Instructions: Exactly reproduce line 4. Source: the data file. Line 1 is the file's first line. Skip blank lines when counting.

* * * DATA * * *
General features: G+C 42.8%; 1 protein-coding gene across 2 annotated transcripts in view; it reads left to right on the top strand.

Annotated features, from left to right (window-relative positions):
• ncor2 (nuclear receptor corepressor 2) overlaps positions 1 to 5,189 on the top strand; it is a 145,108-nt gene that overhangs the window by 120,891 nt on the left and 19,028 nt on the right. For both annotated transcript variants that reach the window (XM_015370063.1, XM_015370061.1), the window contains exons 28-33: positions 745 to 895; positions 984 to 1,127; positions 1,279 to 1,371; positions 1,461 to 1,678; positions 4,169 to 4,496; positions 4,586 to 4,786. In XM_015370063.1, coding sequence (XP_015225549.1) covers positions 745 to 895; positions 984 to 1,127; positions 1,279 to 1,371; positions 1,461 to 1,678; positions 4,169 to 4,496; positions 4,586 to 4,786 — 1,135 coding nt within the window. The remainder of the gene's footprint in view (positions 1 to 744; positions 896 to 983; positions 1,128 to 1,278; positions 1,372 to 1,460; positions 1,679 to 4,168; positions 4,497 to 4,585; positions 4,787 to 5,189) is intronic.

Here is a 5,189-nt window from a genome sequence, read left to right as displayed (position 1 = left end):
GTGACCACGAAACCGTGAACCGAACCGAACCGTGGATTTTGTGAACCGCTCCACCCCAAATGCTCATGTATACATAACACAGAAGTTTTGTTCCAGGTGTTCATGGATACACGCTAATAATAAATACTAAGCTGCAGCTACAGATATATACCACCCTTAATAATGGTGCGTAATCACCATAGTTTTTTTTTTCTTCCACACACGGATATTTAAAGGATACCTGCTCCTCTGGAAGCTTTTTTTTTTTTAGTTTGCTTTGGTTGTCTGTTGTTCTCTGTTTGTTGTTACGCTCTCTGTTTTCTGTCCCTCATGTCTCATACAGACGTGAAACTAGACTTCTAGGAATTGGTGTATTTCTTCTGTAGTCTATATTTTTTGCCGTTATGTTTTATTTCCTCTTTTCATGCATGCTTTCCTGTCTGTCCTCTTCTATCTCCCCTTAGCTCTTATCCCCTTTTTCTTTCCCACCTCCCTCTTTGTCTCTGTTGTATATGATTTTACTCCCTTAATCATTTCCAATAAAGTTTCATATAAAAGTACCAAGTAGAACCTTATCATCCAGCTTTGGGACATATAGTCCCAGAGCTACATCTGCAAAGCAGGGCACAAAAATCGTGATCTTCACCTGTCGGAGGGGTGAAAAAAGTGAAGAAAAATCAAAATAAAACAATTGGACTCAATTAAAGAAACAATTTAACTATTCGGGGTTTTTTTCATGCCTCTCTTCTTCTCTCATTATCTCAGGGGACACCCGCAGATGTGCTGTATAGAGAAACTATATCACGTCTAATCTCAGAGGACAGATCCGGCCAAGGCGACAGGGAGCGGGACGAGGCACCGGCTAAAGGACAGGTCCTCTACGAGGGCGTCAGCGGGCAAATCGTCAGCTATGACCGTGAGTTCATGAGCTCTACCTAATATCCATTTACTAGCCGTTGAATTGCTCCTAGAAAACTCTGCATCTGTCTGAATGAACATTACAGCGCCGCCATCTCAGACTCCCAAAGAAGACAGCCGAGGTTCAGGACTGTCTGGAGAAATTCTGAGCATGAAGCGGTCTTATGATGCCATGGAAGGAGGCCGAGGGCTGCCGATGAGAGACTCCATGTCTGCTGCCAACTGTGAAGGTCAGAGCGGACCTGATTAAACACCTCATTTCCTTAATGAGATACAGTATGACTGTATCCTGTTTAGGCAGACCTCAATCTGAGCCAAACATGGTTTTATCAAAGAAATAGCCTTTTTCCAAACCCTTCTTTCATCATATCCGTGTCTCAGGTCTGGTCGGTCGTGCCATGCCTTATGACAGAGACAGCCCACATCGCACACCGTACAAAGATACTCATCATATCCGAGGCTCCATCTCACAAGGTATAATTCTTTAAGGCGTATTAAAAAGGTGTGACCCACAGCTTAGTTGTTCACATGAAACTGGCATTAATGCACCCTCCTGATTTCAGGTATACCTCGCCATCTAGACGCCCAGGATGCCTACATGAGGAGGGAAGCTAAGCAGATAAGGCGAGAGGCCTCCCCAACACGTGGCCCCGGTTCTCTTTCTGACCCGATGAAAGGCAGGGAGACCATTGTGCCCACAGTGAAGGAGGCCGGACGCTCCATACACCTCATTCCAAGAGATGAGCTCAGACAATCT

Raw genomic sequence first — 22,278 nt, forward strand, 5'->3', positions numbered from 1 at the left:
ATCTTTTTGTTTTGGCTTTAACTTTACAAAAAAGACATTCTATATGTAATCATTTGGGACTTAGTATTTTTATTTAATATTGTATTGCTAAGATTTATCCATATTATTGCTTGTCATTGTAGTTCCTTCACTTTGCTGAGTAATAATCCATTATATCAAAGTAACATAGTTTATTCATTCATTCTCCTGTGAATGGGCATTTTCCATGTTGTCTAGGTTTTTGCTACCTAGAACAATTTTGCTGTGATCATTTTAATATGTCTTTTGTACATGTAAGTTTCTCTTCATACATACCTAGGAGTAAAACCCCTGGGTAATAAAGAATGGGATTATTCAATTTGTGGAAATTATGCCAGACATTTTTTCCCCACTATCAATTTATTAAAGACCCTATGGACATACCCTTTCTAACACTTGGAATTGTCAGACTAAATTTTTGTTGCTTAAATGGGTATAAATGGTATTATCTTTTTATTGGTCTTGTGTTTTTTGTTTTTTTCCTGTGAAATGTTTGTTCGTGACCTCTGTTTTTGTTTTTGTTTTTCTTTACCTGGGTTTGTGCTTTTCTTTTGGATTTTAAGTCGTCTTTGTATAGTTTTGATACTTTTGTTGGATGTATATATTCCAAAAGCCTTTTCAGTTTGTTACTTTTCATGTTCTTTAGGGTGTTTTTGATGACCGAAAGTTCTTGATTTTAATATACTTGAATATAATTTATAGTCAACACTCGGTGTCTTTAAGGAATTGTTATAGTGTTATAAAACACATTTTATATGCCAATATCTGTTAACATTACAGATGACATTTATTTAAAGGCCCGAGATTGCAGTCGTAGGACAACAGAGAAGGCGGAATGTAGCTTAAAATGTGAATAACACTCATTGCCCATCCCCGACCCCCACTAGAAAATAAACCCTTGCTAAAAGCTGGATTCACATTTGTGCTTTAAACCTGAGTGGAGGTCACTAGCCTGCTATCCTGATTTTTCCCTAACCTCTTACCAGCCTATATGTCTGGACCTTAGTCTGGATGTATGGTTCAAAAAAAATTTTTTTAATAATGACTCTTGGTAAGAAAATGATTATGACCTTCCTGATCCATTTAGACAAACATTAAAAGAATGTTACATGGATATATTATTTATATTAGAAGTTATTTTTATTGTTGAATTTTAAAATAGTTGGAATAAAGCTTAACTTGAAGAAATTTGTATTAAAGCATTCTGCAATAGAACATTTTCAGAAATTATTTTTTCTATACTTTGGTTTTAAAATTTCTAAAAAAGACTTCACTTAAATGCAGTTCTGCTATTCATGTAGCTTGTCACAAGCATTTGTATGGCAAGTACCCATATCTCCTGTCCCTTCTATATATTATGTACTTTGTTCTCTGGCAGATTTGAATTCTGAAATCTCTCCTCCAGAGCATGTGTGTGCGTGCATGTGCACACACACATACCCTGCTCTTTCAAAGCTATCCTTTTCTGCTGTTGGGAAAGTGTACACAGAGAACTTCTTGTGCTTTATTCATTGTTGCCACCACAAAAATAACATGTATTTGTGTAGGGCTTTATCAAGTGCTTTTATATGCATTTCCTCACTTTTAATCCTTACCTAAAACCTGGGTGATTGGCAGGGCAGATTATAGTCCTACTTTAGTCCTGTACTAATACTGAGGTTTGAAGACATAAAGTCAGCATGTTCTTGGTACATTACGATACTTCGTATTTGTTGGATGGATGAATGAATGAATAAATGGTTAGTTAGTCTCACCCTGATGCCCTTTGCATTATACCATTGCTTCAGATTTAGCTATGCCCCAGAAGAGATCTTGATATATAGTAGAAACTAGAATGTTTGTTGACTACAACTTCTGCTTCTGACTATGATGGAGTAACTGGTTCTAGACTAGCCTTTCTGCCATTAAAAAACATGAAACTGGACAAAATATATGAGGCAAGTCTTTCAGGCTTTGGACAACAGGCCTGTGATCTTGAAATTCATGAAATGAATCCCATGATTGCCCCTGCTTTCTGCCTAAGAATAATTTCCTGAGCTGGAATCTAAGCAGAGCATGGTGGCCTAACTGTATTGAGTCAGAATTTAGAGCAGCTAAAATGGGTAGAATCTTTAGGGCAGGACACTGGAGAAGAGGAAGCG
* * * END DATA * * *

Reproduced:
Here is a 5,189-nt window from a genome sequence, read left to right as displayed (position 1 = left end):